Project Management

Is configuration management your IT project's missing link?

Eddie R. Williams lists 10 steps for establishing the configuration management your IT project needs.

Your IT project will soon be in trouble if you fail to establish configuration management (CM) as early as possible during the systems/software development life cycle (SDLC). This is true regardless of whether you use a traditional software development methodology/process such as "Waterfall" or an Agile, iterative methodology. Ideally, you should start thinking about CM before or during the proposal activity. An effective configuration control library provides control over documentation, source code, etc. and streamlines the build/release process. Finally, you must also ensure the use of best practices for program/project management, development, quality assurance (QA), and so on.

Why is CM so essential?

CM is a process for establishing and maintaining consistency of a product's performance, functional and physical attributes with its requirements, and design and operational information throughout its life. (MIL-HDBK-61A, Military Handbook: Configuration Management Guidance, Department of Defense. 07-February-2001 and ANSI/EIA-649B, National Consensus Standard for Configuration Management, TechAmerica. 01-April-2011.)

Effective CM is essential to ensure customer/user satisfaction and develop a quality product. Without CM, it is almost impossible to control the documentation, source code, and other data that describe your system and are used throughout the SDLC.

The 10 steps to ensure successful CM

Create your CM plan during the conceptual demonstration and validation phase, which the Rational Unified Process (RUP) refers to as Inception and Elaboration.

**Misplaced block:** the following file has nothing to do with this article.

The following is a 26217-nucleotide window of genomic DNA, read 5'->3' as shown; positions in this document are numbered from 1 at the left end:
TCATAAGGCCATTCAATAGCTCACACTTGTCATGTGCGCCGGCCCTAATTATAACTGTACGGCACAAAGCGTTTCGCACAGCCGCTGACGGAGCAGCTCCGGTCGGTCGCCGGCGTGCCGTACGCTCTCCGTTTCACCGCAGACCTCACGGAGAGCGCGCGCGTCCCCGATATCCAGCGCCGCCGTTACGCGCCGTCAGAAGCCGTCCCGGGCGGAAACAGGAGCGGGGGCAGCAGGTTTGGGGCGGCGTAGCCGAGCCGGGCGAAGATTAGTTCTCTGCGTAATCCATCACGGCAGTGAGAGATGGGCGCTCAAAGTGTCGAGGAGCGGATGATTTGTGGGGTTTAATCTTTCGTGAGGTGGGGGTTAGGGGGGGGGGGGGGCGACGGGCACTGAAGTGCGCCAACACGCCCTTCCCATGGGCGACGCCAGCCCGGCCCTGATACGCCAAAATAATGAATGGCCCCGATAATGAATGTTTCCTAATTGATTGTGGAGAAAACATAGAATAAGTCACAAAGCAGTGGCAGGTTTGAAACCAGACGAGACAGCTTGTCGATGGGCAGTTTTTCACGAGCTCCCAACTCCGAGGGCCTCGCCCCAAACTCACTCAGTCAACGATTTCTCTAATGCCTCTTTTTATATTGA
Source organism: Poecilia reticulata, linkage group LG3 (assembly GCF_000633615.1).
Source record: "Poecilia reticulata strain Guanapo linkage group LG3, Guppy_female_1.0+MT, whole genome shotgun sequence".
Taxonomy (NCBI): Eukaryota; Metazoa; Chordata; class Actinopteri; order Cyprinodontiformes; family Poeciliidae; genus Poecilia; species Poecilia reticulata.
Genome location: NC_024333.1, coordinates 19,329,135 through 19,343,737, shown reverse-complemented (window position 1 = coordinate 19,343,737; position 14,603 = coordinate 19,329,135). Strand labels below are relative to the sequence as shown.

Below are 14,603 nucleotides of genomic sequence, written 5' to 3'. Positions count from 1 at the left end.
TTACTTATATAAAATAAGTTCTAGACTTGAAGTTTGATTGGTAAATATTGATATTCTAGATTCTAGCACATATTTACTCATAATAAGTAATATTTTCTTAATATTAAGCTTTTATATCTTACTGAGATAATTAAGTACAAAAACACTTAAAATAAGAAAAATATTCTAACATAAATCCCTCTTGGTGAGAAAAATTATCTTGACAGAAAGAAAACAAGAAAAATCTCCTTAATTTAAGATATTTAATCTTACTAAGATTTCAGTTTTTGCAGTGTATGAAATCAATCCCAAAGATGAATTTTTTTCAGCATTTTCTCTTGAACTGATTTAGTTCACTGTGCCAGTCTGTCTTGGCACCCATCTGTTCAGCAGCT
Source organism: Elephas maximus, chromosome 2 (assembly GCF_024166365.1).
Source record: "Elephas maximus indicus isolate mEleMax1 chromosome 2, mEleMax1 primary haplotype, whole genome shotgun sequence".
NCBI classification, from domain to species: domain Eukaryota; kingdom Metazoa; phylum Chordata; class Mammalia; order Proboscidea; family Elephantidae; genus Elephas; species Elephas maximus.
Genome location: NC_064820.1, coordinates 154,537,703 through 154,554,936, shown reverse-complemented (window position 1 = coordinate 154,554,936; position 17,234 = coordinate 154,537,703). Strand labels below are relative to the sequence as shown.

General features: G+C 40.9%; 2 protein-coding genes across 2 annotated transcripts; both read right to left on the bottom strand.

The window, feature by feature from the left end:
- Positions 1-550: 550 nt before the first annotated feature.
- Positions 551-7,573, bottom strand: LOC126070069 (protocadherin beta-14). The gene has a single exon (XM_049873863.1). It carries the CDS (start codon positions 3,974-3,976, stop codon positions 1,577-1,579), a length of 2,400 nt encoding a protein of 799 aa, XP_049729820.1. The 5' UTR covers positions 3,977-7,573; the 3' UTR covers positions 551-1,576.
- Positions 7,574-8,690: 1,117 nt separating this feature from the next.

1. At contract award, identify the configuration items (CIs) based on the following criteria:

  • System allocation (major functions or capability of the system)
  • Application functionality or capability
  • Data and information requirements
  • Each processor
  • Criticality/safety
  • Size (source code lines)
  • Cost and schedule
  • Quality (reliability, reusability, maintainability, testability, modularity, etc.)
  • Logistics support
  • Maintenance
Note: CIs are also called Computer Software Configuration Items (CSCIs) for software systems development.  The configuration identification process was originally defined in MIL-STD-973, 483, and DOD-STD-480A.

2. Determine the appropriate development methodology for the system or product (if not yet decided).

3. Specify the required documentation for each product (CI/CSCI) based on the contract requirements, standards, and specifications. Note: A waterfall project may have extensive specification documents. For Agile, brief but well-defined user stories with limited text and diagrams and tasks for each iteration are often preferred.

4. Set up the configuration control library. It does the following:

  • Provides control of master files and documentation (on-line and offline), such as specifications, related documentation, computer programs, software, databases, etc.
  • Supports the build and release processes and activities.

5. Set up a change management process that includes configuration control and a secondary process to expedite critical or time-sensitive changes.

6. Issue numbers and identifiers to each product (CI/CSCI), its components, and related documentation. Important: It really helps to establish consistent naming and labeling conventions for requirement and design documentation, interfaces, code listings, and so on.

7. Determine and prioritize the planned component or functional releases (deliverables), based on the requirements and the architecture.

8. Establish the configuration baselines. Configuration baselines are points in time for management, control, and release purposes.

9. Set up QA, validation and verification (V&V), and/or test validation processes that complement your CM method.

10. Throughout your program or project, do the following:

  • Continue to implement and carry out your CM activities
  • Evaluate your success (lessons learned), and
  • Correct as necessary.

About

Eddie R. Williams has over 20 years of experience as a project and program manager for system/software engineering and IT development and management. His high rate of success, recognized within several industries throughout his career, is attributed ...

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